Psychopaths All Around Us

Nov 13 2012 @ 10:05am

In his new book, The Wisdom Of Psychopaths, Kevin Dutton describes the misconceptions of psychopathy and why it's far more prevalent than most people realize. Last year he ran a survey in the UK:

The results made very interesting reading, especially if you’re partial to a sermon or two on a Sunday, because the clergy cropped up there at number eight. You had the usual suspects at the top; you had your CEOs, lawyers, media—TV and radio. Journalists were a bit down the list. We also had civil servants. There were several police officers, actually, so as opposed to being criminals, some psychopaths are actually out there locking other people up. Any situation where you’ve a got a power structure, a hierarchy, the ability to manipulate or wield control over people, you get psychopaths doing very well. 

Buddhist monks also rank high:

Like psychopaths, monks are often calm and decisive in the face of stress; free of anxiety, even in the face of death; and able to read others’ expressions accurately. The big difference, Dutton said, is that monks are motivated by compassion for others, whereas psychopaths seek only their own pleasure.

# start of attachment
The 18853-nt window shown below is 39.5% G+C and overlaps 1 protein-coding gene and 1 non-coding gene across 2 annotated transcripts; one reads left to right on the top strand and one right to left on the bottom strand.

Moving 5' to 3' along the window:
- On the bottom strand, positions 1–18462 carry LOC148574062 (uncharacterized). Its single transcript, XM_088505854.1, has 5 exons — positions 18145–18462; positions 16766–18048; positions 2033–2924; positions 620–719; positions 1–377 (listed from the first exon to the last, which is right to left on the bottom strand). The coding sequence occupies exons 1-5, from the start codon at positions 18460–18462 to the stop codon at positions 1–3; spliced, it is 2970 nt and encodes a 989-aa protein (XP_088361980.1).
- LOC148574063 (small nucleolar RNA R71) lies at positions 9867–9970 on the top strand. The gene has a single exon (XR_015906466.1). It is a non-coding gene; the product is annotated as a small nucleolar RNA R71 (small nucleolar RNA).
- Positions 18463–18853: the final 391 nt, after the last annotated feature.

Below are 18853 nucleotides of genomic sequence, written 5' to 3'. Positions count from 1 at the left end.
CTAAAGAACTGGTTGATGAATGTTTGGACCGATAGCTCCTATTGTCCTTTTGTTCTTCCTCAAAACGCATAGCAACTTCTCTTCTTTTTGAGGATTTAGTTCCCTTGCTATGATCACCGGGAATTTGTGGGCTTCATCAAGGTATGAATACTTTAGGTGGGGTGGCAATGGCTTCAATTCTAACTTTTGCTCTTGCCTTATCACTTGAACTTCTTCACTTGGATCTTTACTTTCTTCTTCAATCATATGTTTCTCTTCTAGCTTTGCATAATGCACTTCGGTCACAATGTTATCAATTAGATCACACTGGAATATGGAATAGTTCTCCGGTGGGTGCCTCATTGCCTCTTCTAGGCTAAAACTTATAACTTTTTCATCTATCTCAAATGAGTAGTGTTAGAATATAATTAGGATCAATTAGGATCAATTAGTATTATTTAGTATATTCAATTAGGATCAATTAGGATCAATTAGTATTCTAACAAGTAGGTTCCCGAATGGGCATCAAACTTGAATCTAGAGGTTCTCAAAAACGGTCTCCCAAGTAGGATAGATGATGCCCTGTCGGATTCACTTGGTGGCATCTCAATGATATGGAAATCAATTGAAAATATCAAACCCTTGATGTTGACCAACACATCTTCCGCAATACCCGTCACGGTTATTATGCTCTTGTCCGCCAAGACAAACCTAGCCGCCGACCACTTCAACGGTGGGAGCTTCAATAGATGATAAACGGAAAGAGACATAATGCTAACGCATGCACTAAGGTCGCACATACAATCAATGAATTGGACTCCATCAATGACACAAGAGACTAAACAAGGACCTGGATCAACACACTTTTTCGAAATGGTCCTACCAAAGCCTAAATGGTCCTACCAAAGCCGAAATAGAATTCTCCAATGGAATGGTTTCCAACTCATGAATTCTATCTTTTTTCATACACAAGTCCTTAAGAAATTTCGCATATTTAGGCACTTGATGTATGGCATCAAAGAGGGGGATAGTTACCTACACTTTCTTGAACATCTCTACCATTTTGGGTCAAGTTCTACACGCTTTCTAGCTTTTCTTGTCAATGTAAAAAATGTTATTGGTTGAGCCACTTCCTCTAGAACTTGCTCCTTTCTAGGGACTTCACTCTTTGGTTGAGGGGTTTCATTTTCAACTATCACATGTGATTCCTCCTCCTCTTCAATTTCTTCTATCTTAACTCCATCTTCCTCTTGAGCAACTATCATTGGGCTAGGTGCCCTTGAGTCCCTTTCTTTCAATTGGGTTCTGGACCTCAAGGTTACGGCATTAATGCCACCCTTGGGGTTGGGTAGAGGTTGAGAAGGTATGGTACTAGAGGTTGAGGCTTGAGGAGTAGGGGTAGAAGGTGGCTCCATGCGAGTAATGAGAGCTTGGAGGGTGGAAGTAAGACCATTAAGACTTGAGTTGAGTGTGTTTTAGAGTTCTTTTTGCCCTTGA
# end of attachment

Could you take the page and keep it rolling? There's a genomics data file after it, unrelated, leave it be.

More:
Though not a psychopath himself, Dutton recently underwent an experiment to temporarily make his brain activity resemble a psychopath's:

The effects aren't entirely dissimilar [to getting "a buzz out of a beer"]. An easy, airy confidence. A transcendental loosening of inhibition. The inchoate stirrings of a subjective moral swagger: the encroaching, and somehow strangely spiritual, realization that hell, who gives a s—, anyway?

There is, however, one notable exception. One glaring, unmistakable difference between this and the effects of alcohol. That's the lack of attendant sluggishness. The enhancement of attentional acuity and sharpness. An insuperable feeling of heightened, polished awareness. Sure, my conscience certainly feels like it's on ice, and my anxieties drowned with a half-dozen shots of transcranial magnetic Jack Daniel's. But, at the same time, my whole way of being feels as if it's been sumptuously spring-cleaned with light. My soul, or whatever you want to call it, immersed in a spiritual dishwasher.

So this, I think to myself, is how it feels to be a psychopath. To cruise through life knowing that no matter what you say or do, guilt, remorse, shame, pity, fear—all those familiar, everyday warning signals that might normally light up on your psychological dashboard—no longer trouble you.

Are you a psychopath? Take a short quiz here.